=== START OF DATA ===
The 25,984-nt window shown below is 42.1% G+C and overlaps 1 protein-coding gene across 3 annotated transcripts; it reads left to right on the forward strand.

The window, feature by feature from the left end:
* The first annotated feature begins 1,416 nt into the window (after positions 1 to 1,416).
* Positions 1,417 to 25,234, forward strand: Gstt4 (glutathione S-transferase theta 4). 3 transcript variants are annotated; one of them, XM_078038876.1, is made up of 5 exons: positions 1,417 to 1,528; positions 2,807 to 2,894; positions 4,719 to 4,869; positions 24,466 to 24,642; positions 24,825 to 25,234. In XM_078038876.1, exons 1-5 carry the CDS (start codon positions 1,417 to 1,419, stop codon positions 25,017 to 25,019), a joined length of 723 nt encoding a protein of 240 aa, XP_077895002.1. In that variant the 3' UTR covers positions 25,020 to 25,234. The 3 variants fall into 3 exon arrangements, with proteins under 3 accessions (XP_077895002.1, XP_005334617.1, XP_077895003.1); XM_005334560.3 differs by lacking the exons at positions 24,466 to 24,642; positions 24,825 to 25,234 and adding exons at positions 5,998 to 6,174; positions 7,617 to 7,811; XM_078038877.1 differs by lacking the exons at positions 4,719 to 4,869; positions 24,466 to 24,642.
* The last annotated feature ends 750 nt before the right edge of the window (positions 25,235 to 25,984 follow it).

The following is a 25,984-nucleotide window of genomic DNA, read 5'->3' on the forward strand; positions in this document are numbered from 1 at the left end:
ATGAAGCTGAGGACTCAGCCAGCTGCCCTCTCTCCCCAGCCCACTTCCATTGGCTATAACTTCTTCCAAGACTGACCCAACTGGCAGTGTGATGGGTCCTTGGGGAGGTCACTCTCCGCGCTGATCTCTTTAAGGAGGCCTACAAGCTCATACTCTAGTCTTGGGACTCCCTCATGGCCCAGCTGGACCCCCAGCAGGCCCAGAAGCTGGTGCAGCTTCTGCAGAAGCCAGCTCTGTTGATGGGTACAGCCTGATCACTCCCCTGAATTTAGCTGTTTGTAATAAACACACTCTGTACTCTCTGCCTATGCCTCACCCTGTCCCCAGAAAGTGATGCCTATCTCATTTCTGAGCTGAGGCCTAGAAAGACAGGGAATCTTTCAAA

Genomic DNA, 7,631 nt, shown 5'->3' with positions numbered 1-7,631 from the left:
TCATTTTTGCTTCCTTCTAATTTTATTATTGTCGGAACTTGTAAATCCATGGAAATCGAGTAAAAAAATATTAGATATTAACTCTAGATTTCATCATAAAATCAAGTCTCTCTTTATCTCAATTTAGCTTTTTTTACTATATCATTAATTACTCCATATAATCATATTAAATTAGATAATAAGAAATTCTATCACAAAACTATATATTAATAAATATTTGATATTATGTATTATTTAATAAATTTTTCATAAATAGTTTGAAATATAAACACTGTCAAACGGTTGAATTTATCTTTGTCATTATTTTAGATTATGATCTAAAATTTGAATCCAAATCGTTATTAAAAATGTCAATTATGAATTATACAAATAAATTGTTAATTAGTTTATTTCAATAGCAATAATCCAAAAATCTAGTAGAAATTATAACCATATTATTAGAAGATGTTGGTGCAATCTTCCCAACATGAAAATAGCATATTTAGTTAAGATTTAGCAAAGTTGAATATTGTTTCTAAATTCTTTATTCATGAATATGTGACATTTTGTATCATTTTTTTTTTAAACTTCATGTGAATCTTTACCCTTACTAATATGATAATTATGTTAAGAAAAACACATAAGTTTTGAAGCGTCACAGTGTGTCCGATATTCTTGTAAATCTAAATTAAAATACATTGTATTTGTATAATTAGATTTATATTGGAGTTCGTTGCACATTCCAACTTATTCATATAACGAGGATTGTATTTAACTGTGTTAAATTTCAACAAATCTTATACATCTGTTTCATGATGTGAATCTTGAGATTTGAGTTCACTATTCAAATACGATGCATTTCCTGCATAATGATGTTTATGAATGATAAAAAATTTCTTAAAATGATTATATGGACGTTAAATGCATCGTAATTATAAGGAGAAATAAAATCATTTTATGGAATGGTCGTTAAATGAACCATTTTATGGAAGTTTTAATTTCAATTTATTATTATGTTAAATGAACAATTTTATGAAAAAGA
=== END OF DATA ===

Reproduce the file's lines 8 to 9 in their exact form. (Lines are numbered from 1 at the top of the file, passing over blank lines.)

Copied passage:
Genomic DNA, 7,631 nt, shown 5'->3' with positions numbered 1-7,631 from the left:
TCATTTTTGCTTCCTTCTAATTTTATTATTGTCGGAACTTGTAAATCCATGGAAATCGAGTAAAAAAATATTAGATATTAACTCTAGATTTCATCATAAAATCAAGTCTCTCTTTATCTCAATTTAGCTTTTTTTACTATATCATTAATTACTCCATATAATCATATTAAATTAGATAATAAGAAATTCTATCACAAAACTATATATTAATAAATATTTGATATTATGTATTATTTAATAAATTTTTCATAAATAGTTTGAAATATAAACACTGTCAAACGGTTGAATTTATCTTTGTCATTATTTTAGATTATGATCTAAAATTTGAATCCAAATCGTTATTAAAAATGTCAATTATGAATTATACAAATAAATTGTTAATTAGTTTATTTCAATAGCAATAATCCAAAAATCTAGTAGAAATTATAACCATATTATTAGAAGATGTTGGTGCAATCTTCCCAACATGAAAATAGCATATTTAGTTAAGATTTAGCAAAGTTGAATATTGTTTCTAAATTCTTTATTCATGAATATGTGACATTTTGTATCATTTTTTTTTTAAACTTCATGTGAATCTTTACCCTTACTAATATGATAATTATGTTAAGAAAAACACATAAGTTTTGAAGCGTCACAGTGTGTCCGATATTCTTGTAAATCTAAATTAAAATACATTGTATTTGTATAATTAGATTTATATTGGAGTTCGTTGCACATTCCAACTTATTCATATAACGAGGATTGTATTTAACTGTGTTAAATTTCAACAAATCTTATACATCTGTTTCATGATGTGAATCTTGAGATTTGAGTTCACTATTCAAATACGATGCATTTCCTGCATAATGATGTTTATGAATGATAAAAAATTTCTTAAAATGATTATATGGACGTTAAATGCATCGTAATTATAAGGAGAAATAAAATCATTTTATGGAATGGTCGTTAAATGAACCATTTTATGGAAGTTTTAATTTCAATTTATTATTATGTTAAATGAACAATTTTATGAAAAAGA